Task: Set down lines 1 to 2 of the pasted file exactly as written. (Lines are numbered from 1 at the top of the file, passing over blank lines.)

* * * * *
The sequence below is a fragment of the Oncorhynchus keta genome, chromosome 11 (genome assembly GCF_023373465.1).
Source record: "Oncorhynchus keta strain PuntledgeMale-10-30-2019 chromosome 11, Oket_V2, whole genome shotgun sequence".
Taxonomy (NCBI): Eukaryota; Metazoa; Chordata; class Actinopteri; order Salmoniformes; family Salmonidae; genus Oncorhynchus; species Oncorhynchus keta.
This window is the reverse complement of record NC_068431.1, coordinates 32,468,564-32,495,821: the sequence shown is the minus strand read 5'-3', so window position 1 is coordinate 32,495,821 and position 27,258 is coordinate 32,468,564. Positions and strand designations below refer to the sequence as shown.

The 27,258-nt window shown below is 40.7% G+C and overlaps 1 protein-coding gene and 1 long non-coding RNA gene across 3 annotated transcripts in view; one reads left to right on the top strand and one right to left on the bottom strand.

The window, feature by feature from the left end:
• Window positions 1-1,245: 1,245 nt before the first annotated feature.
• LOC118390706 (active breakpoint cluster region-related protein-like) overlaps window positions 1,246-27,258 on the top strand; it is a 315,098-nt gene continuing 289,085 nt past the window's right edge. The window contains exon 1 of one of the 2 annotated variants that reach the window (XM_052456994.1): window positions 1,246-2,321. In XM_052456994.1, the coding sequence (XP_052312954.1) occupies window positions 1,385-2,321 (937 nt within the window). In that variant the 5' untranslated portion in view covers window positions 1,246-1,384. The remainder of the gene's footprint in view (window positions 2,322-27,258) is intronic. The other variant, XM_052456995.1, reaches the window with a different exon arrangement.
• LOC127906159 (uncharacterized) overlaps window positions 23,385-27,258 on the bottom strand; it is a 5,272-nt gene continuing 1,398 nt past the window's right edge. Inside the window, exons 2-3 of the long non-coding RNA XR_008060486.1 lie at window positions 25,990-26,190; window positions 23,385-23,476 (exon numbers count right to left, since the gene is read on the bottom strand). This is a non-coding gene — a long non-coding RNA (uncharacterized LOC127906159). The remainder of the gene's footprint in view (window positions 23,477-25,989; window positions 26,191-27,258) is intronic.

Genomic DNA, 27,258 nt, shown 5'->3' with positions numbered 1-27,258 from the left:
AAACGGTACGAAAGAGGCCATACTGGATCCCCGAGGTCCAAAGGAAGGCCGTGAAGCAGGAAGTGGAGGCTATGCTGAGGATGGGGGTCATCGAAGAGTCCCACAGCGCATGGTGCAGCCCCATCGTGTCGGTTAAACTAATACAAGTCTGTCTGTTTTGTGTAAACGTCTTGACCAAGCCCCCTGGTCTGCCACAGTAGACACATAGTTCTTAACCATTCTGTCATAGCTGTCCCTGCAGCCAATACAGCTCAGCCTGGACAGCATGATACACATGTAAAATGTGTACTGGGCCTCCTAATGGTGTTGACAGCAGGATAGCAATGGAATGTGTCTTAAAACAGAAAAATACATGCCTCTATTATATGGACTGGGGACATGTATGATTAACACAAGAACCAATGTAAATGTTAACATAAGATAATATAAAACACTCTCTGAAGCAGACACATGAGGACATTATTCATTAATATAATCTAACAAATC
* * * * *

The sequence below is a fragment of the Oncorhynchus keta genome, chromosome 11 (genome assembly GCF_023373465.1).
Source record: "Oncorhynchus keta strain PuntledgeMale-10-30-2019 chromosome 11, Oket_V2, whole genome shotgun sequence".